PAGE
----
Bill and Steffy are cold, nasty, and evil. It might be possible to forgive Bill for his nefarious deeds, given the situation with Liam, but Steffy showed her true colors last week, and they aren't very attractive.
There's a line from an old series called The Shadow
that goes, "Who knows what evil lurks in the hearts of men? The Shadow knows!" Well, call me the Shadow, because I'm here to tell you that the hearts of two major characters on The Bold and the Beautiful -- Bill and Steffy -- are cold, nasty, and evil. The former might be forgiven for his nefarious deeds, given the situation with Liam, but little Miss Steffy has shown her true colors this past week, and they aren't very attractive.
There are many reasons to admire a woman like Steffy. She's bounced back from the tragedy of her twin sister's death and a failed love affair with Rick to pick herself up and become a dedicated, determined businesswoman (albeit at her family's company where she really had a leg up compared to anyone else her age with that little experience). But as Steffy has matured, she's grown mean, callous, selfish, and narrow-minded. Take, for example, her reaction to hearing that brother Thomas was taking Dayzee to a charity event in San Francisco. Steffy didn't see it as a sweet, romantic adventure for Thomas. Instead, Steffy was appalled by Thomas' choice of a date.
How dare Thomas take a girl like that to a society party and let her represent Forrester Creations? In Steffy's mind, a former homeless nothing like Dayzee wasn't worthy of wearing a Forrester gown. She was the wrong type to be presented on the arm of a Forrester man. But reading between the lines, there was something more sinister in Steffy's reaction. It sounded racist...at least that's how I interpreted her words and Ridge and Taylor's reactions.
Oh sure, Steffy once dated Marcus, so how can I think she's racist? But there was something quite bigoted about Steffy's condemnation of Dayzee. She accused Dayzee of having hypnotized Stephanie and Thomas and everyone else in the family into thinking that she was a good person. What made Steffy assume that Dayzee isn't a good person -- just because she was homeless? Was there some other reason Steffy was so negative about a woman who's impressed most of the other members of her family? You have to wonder.
Steffy is two-faced. That's my estimation. It was all right for her to date Marcus, but she disapproves of Thomas dating Dayzee. If it's not racism, maybe it's a question of class? Dayzee is lower class, practically a pauper. Marcus, on the other hand, was middle class and educated. In Steffy's mind, he was better than Dayzee. So that makes Steffy a snob instead of a bigot. Either way, I think she's out of line and needs to be put in her place. Stephanie is just the person to do it, too.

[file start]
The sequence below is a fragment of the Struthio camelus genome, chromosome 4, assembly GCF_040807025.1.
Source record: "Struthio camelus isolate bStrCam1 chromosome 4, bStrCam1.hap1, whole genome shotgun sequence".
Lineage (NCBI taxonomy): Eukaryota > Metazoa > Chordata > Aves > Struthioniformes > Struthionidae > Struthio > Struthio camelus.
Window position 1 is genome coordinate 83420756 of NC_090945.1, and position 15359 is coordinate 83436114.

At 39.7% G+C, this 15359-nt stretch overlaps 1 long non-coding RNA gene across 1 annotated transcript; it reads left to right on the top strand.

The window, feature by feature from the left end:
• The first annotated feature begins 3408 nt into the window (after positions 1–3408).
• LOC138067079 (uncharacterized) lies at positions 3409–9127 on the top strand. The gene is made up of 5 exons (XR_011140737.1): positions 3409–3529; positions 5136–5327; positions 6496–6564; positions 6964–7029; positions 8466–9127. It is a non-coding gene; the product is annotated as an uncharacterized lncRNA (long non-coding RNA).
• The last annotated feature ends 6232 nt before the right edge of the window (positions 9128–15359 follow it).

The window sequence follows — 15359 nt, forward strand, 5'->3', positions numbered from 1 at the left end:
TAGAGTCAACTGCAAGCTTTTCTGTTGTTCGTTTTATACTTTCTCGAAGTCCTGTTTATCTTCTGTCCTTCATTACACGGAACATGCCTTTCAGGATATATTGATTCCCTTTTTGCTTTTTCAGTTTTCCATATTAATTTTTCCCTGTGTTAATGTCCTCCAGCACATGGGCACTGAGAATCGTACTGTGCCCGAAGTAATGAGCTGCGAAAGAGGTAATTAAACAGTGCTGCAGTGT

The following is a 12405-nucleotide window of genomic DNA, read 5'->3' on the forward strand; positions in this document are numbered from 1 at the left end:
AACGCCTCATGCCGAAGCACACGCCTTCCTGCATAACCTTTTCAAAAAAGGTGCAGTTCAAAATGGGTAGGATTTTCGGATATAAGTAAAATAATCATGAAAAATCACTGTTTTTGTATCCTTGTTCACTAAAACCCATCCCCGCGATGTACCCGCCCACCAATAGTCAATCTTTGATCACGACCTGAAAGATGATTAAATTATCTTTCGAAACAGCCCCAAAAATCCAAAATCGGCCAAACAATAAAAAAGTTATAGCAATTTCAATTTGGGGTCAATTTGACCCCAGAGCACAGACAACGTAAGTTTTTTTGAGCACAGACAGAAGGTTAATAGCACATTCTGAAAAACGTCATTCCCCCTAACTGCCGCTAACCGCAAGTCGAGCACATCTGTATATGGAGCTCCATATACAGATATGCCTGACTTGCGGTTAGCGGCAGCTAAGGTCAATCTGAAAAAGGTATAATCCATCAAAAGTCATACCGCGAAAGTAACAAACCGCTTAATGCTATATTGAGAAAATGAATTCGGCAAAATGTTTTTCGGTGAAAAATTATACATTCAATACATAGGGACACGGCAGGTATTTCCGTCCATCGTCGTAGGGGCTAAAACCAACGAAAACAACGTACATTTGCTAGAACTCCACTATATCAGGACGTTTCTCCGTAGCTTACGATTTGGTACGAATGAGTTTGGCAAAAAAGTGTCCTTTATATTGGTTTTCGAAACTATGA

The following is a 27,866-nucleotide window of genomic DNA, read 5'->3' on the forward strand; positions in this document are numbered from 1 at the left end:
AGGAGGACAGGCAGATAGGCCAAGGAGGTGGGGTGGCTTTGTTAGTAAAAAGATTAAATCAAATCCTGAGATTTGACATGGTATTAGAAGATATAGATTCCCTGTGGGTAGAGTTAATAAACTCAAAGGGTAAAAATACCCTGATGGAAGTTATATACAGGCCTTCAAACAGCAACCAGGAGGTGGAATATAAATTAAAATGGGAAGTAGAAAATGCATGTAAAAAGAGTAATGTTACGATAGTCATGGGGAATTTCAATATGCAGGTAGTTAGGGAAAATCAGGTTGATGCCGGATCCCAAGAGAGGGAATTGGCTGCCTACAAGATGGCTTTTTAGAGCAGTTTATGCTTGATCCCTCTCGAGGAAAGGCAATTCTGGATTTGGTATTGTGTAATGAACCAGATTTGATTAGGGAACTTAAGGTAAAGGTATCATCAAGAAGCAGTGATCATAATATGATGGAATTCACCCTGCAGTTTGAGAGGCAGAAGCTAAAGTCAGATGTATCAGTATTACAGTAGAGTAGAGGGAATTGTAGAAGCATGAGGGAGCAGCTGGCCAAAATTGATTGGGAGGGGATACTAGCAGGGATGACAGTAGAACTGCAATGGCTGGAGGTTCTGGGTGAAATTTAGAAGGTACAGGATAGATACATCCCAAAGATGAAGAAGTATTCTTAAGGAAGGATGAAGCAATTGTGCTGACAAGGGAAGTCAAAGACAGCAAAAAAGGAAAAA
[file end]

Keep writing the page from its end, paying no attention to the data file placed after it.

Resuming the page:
Before I switch gears and talk about Bill, let's examine Steffy's other outrageous statement last week. Her declaration that she had returned to Los Angeles to take Bill away from Donna definitely qualified as outrageous. It was beyond bold; it was audacious and unseemly. In what world is it okay to tell your mother and stepmother that you intend to steal another woman's husband? In what world is that considered decent or nice or ethical? It's not like Katie hasn't been a good spouse for Bill, or that Bill hasn't been a new man since marrying Katie. Steffy's fixation on Bill is based on attraction, yes, but also a kinship. Steffy thinks that they're two of a kind. They understand each other. That may be true, but Bill chose Katie, and Steffy should respect that he's unavailable.
What makes Steffy's actions so unacceptable to me is this: if a Logan girl said what Steffy did, Steffy and Taylor and Stephanie would accuse that Logan girl of being a man-stealing wench! So why is it okay for Steffy to set her sites on Bill and assume it's kosher? That's a question I would like to hear Steffy answer. I would like her to justify the double standard.
Bill believes in double standards. He thinks he's above the law, that's why he spent the week obsessing about how to kill Amber. Really, Bill, is that how you solve Liam's problem? Isn't that overkill? -- pardon the pun. As I wrote before, Bill doesn't need to resort to murder. He can get Amber and her child out of Liam's life without opting for homicide. What's wrong with paying her off and sending her out of town? Instead, Bill has been hellbent on watching Amber fall to her death from the cliffs of Malibu.
Even if Bill had come up with the perfect murder plan, he'd still be the prime suspect. He owns the house. He put Amber in a pricey beach house when nobody believed he'd pay for her room at a flea-ridden motel. And he had asked the cops to arrest Amber for trying to kill Liam in the trailer explosion. Bill would have been in lockup before Amber's corpse was on a slab in the morgue. So, given all that, would a smart guy like Bill really plan such an obvious crime?